A HEALTHY WEEK NIGHT DINNER | MUNCHWIZE DIETITIANS CAPE TOWN
“I don’t have time to make dinner in the week!” This is a line Registered Dietitians often here from clients. The first important step is ensuring that your fridge and pantry cupboard are stocked with healthy options. Doing a bit of pre-planning and preparation can help you throw together a healthy and satisfying supper in no time at all.
Follow the steps below for a healthy week night dinner:
Step 1: Add lots of vegetables
Majority of people tend to skip on their vegetable portion. Use any vegetables you have in your fridge. Try and stick to seasonal vegetables as this will not only help you save a bit of cash, but seasonal vegetables tend to have a greater nutritional quality. Aim for filling at least half of your plate with different coloured veg.
Why it’s great: Vegetables are our protective food group. They supply your body with important fibre that helps to give you that feeling of fullness as well as a host of vitamins and minerals and antioxidants. Vegetables also help to increase the colour and texture on your plate (a positive if you are feeding kids as studies show that children respond well to variety). Use leftover cooked vegetables or odds and ends to make up an interesting salad. The greater the variety, the wider the array of nutrients and the more interesting the dish will be to eat.
Step 2: Pick a lean protein
A good portion size to work on is ½ a cup chopped or a piece about the size of a deck of cards.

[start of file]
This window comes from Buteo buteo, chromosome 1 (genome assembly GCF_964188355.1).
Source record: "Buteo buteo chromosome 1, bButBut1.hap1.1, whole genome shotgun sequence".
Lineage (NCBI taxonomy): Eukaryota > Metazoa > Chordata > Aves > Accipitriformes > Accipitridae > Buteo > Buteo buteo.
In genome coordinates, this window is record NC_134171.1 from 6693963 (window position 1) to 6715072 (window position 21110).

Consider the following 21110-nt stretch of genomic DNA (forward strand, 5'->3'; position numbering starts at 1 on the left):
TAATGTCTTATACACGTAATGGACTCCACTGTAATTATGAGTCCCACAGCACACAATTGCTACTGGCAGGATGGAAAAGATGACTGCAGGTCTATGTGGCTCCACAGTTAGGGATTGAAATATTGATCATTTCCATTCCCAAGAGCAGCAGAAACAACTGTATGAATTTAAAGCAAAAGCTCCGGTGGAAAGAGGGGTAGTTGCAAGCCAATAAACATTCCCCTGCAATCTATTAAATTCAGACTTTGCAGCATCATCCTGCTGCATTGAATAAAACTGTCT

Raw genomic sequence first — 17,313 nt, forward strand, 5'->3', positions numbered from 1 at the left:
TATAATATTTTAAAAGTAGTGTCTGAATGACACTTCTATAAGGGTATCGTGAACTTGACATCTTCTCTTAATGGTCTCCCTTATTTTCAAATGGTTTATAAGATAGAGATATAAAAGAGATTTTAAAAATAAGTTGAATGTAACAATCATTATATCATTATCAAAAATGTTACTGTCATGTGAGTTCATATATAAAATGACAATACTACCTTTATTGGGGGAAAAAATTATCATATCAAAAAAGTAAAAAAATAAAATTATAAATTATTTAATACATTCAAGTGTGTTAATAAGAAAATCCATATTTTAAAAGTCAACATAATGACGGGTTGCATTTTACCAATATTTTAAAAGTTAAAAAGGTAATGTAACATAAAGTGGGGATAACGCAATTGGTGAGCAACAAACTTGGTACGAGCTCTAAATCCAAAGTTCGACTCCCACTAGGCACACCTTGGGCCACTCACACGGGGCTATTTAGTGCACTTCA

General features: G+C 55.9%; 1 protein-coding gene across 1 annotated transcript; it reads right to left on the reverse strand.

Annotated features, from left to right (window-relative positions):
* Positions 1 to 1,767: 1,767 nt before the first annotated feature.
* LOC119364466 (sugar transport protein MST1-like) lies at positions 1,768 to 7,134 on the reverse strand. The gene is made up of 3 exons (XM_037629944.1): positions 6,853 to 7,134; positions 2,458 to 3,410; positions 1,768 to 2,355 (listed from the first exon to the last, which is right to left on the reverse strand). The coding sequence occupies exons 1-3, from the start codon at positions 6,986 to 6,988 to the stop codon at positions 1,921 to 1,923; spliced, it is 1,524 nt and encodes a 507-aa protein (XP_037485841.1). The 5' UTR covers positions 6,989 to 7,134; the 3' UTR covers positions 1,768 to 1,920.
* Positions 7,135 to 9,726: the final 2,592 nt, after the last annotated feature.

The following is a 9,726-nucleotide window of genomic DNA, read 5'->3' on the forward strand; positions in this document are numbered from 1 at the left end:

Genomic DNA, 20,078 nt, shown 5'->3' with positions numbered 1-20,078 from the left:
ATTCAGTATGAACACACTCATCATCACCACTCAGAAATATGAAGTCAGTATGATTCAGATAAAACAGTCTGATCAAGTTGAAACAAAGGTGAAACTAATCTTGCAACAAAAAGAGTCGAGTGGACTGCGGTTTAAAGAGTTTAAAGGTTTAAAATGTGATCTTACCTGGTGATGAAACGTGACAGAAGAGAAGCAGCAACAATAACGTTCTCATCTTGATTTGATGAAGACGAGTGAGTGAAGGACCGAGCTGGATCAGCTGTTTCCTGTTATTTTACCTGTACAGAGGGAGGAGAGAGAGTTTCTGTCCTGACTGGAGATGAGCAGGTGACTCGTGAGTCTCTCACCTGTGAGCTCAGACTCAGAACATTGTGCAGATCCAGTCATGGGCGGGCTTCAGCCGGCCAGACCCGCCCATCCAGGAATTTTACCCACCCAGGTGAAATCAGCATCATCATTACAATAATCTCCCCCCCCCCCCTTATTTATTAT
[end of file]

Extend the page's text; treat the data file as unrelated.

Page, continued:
Try one of the following quick and easy protein options:
- Grilled or roasted skinless chicken or turkey
- Extra lean beef
- Canned tuna/salmon/pilchards/sardines
- Eggs (TIP: Boil eggs over the weekend so you have them on hand all week. Keep them in their shells in the fridge until you’re ready to use them).
- Canned beans, such as cannellini, black/kidney beans/ chickpeas
Why it’s great: Proteins are our body building foods. Including a source of protein is essential because it helps increases satiety. Other functions of protein include maintaining strong hair and nails, repairing tissues, building enzymes and hormones and forming muscle. Have leftover cooked steak, fish or pork loin? Feel free to use it. Cooking your protein in bulk also means that you can then freeze individual portion sizes and defrost them when needed.
Step 3: Add a complex carb
Our energy food group. If you are not that hungry at dinner time, you can leave this food group out, but make sure you then bulk up on your veg. A good portion size to work on is ½ a fist, +½ a cup. Always choose whole grains and avoid any refined carbohydrates. Some good examples include brown rice, barley, quinoa, whole-wheat pasta, bulgur wheat or millet. You can also use starchy vegetables such as corn, butternut, pumpkin or potatoes as an alternative to your wholegrain carbs.
Why it’s great: This food group also contains important fibre, to help fill you up as well as improves your digestive health and may even lower cholesterol and control blood sugar.
Step 4: Toss in a little healthy fat
Try to choose two of the following to add to your plate:
- 1/4 avocado, sliced or cubed
- 1 Tbsp. chopped nuts or seeds
- 1 Tbsp. vegetable oil
- 1 Tbsp. cheese, such as shredded Cheddar, cottage cheese, ricotta cheese, crumbled reduced fat feta or fresh goat cheese
Why it’s great: A bit of healthy fat will help keep you full longer. Fat also gives you that mouth satisfaction feel, making your meals more satisfying. Fat is also important to ensure your body is able to absorb your fat-soluble vitamins. Try and limit your intake of saturated fat (found in animal products) and avoid trans fat (in some processed foods). Rather choose your healthier unsaturated fat (found in plant-based foods and oils, fatty fish and nuts), which helps improve blood-cholesterol levels, decreases inflammation and reduces the risk of heart disease.
Needing some more help on planning a healthy dinner, contact us today. Munchwize Registered Dietitians are based in Claremont, Cape Town
Source: A.Mauney,RD, Health Magazine